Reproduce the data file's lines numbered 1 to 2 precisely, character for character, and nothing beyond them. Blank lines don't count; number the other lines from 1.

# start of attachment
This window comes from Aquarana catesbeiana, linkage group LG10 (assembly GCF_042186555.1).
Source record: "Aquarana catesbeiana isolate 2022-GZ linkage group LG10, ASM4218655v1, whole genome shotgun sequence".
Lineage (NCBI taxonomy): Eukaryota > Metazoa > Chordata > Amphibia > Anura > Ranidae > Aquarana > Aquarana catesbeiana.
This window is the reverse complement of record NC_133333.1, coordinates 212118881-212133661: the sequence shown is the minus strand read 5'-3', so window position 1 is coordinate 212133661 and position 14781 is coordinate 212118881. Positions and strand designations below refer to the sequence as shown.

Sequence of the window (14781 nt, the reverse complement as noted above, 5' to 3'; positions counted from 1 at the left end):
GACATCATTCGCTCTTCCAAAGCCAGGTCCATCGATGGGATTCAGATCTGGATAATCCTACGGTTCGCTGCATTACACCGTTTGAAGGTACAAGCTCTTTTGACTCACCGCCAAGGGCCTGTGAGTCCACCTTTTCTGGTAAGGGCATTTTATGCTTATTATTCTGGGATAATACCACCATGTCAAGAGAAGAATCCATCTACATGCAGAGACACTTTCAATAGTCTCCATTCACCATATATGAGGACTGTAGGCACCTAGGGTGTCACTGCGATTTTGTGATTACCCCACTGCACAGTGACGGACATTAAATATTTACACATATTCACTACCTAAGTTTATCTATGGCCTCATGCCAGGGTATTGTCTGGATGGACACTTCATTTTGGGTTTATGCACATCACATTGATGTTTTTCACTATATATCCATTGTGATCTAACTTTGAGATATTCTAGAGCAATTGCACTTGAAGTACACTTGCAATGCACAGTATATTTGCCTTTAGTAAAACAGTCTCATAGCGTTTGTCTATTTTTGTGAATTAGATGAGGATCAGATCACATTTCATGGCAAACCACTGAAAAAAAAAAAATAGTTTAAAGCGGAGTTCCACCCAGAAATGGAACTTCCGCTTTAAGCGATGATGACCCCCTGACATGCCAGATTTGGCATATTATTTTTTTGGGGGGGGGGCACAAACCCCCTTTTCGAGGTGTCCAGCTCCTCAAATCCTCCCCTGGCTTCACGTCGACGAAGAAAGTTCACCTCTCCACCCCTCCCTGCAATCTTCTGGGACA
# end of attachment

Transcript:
This window comes from Aquarana catesbeiana, linkage group LG10 (assembly GCF_042186555.1).
Source record: "Aquarana catesbeiana isolate 2022-GZ linkage group LG10, ASM4218655v1, whole genome shotgun sequence".